Life in the fast lane: high-end printers
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By Sophie Matthews-Paul
14 June 2012
Durst's high-end Rho 1000 has roll-to-roll, roll-to-sheet and continuous board capabilities
At the top end of the wide-format machine sector sits a group of machines which are intended to supersede much offset litho and screen-printed production, inspired by versatility and the benefits gleaned from a truly digital workflow. Manufacturers vie for supremacy in this market often in close comparison but, in terms of practical use, these platforms serve two very different types of throughput requirement.
End users wanting to move into the fast lane of wide-format productivity should be governed by the type of work they want to produce and the relevance of the particular platform they're considering. In litho and screen-printing terms, many PSPs work to sheet-fed specifications, considering the long-run handling and speed benefits for volumes which are specific in size and stock weights. Making the transition to digital holds familiar operational patterns, with automated loading and stacking coming as high on the list of priorities as the actual printing process. We now have a healthy choice of engines that are designed to handle this kind of output, serving the need for posters, point-of-sale and display applications. Integrated is the convenience of being able to produce mixed sizes and volumes plus variable data without the hindrance of time-consuming makeready and changeover essentials.
Using HP Scitex, Agfa and Inca Digital as established examples of high-speed sheet-fed production, the machines coming out of these companies have set themselves up in a position to challenge analogue presses. They've done a good job as can be seen by the numbers of these industrial strength systems now installed on a world-wide basis. From an end customer's standpoint, whether or not a job has been produced digitally is largely immaterial as long as it meets the requirements of the order. For the print company, productivity can be enhanced so that overall daily volume targets can be maintained but with a far higher number of applications being throughput.
Nonetheless, there is a faction of PSPs who need something more in terms of production flexibility, and these are the people who are more likely to be tempted by a flat-bed and roll-fed combination printer. This doesn't exclude them from producing sheet jobs when necessary, but being able to change from rigid to flexible materials and back again represents a cogent part of their daily production need. As a result, we have seen the onward progression of hybrid engines to greater productivity levels, based on original platforms and engineering which have been in evidence for many years.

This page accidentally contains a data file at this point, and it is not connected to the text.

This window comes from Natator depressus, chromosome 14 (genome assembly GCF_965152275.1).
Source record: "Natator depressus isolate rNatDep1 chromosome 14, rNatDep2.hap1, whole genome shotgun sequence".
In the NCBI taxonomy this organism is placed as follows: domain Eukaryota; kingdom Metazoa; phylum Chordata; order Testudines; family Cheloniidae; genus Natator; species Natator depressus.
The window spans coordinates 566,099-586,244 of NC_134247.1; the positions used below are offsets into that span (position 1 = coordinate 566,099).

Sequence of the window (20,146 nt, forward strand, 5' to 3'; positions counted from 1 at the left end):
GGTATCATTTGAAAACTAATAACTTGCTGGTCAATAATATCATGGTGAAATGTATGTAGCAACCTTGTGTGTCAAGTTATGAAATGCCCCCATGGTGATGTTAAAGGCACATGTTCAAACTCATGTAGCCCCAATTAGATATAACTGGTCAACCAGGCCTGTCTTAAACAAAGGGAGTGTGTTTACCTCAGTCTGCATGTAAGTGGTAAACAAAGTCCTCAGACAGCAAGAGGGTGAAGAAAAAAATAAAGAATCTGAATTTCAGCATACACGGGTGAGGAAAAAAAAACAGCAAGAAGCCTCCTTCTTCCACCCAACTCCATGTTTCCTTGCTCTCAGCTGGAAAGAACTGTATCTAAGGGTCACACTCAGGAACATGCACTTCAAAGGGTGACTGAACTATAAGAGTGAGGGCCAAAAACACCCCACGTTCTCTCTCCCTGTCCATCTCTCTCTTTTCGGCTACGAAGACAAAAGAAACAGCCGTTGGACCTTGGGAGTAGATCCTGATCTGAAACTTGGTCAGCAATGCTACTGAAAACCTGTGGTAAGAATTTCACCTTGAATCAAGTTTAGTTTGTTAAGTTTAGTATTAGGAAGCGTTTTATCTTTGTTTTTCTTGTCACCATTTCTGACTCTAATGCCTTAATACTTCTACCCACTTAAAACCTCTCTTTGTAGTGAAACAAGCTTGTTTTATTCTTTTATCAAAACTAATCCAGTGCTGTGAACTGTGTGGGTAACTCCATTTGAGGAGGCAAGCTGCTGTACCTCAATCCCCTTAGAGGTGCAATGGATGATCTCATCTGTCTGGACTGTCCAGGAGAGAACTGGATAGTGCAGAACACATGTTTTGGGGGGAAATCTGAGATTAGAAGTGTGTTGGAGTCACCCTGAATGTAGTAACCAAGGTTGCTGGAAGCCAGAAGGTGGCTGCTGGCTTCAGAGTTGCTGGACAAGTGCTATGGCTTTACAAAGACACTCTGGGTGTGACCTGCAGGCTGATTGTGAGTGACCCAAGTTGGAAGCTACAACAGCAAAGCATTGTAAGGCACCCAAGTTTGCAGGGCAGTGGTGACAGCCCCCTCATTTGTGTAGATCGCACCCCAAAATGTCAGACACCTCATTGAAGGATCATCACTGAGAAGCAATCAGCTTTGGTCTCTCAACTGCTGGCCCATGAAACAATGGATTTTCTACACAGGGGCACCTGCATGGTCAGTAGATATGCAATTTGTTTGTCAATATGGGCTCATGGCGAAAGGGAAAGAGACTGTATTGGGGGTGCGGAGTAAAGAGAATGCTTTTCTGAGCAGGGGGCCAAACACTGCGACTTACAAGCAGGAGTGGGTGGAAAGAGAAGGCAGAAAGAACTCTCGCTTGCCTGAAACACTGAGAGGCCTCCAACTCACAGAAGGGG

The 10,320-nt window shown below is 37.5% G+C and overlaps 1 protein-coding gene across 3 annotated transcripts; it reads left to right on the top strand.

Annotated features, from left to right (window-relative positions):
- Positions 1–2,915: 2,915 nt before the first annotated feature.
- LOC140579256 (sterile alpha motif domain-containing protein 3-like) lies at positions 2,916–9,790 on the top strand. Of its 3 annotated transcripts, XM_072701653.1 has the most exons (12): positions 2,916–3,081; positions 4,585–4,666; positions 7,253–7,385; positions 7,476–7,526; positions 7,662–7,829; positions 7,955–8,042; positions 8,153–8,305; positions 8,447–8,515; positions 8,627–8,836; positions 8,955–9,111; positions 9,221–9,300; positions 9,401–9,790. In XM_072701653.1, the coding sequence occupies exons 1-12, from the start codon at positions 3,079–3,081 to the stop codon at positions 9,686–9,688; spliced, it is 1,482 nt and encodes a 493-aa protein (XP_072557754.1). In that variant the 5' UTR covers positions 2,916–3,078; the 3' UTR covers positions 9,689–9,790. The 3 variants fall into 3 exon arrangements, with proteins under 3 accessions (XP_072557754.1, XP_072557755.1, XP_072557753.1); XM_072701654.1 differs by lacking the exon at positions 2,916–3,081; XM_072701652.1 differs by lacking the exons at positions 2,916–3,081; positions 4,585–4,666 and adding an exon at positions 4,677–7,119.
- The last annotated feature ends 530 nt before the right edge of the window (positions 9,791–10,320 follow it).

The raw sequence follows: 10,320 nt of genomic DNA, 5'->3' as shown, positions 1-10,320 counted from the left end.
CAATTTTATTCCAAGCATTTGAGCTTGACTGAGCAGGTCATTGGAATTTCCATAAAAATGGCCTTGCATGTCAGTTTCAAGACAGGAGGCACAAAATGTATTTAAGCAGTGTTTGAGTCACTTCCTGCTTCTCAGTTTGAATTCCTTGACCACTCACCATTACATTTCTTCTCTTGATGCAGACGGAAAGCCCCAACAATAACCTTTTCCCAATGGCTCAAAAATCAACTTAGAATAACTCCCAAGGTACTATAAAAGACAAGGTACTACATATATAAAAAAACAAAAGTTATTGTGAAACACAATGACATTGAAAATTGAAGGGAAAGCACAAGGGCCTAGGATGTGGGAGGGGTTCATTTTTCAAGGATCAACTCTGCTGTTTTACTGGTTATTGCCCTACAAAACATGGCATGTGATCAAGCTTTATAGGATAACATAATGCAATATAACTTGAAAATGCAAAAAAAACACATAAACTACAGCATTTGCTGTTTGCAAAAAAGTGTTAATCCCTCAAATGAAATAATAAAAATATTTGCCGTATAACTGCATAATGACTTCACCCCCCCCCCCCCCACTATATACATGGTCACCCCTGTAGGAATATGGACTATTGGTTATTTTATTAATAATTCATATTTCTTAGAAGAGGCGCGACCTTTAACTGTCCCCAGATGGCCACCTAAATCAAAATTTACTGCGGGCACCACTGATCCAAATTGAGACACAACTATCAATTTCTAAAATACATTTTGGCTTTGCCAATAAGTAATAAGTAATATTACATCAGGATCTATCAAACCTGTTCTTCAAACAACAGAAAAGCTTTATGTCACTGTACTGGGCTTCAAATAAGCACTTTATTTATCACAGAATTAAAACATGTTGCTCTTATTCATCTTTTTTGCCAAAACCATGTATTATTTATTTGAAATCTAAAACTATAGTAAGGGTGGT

It is companies like Durst and EFI who have continued down this combination route with machines that are designed to offer the best of both worlds to end users. But these PSPs are going to be businesses where the need for hybrid versatility in an engine is a de facto requirement and where, perhaps, budget and space preclude the ability to install two engines to handle the separate types of application.
When I'm asked which type of machine a purchaser should consider, the answer is rarely simple. It doesn't boil down necessarily to favouring a particular manufacturer but it's more a question of assessing the actual production requirements, both now and in the future, and investing in a platform which covers the right bases. A dedicated sheet-fed solution is fine for a business concentrating purely on that market but the flexibility of a good combination machine can score with users who want to print panels in batches or who need to split production with roll-fed materials.
In truth there is no right or wrong, and nor is there straight competition between combination printers and their sheet-fed counterparts. Investments should be based on job requirements and not just concentrated on ink performance, cost factors and good relationships with the manufacturer or supplier. Likewise, any purchase now should attempt to factor in future requirements which, of course, might change at any time. This means that would-be purchasers wanting to extend their capabilities should take on board considerations outside their immediate comfort zone and decide whether to concentrate on sheet-fed digital production or extend capabilities to roll media with a dual-purpose unit.
Although we all accept that wide-format print is now established as a process, users are still unearthing new options for producing new and sometimes wacky applications on all types of platform. Investors in high-end machines need to ascertain whether they want to stay within their familiar sheet-fed parameters or bring in more versatile technology that might not be as fast and automated but could be useful when wanting more variable application potential.
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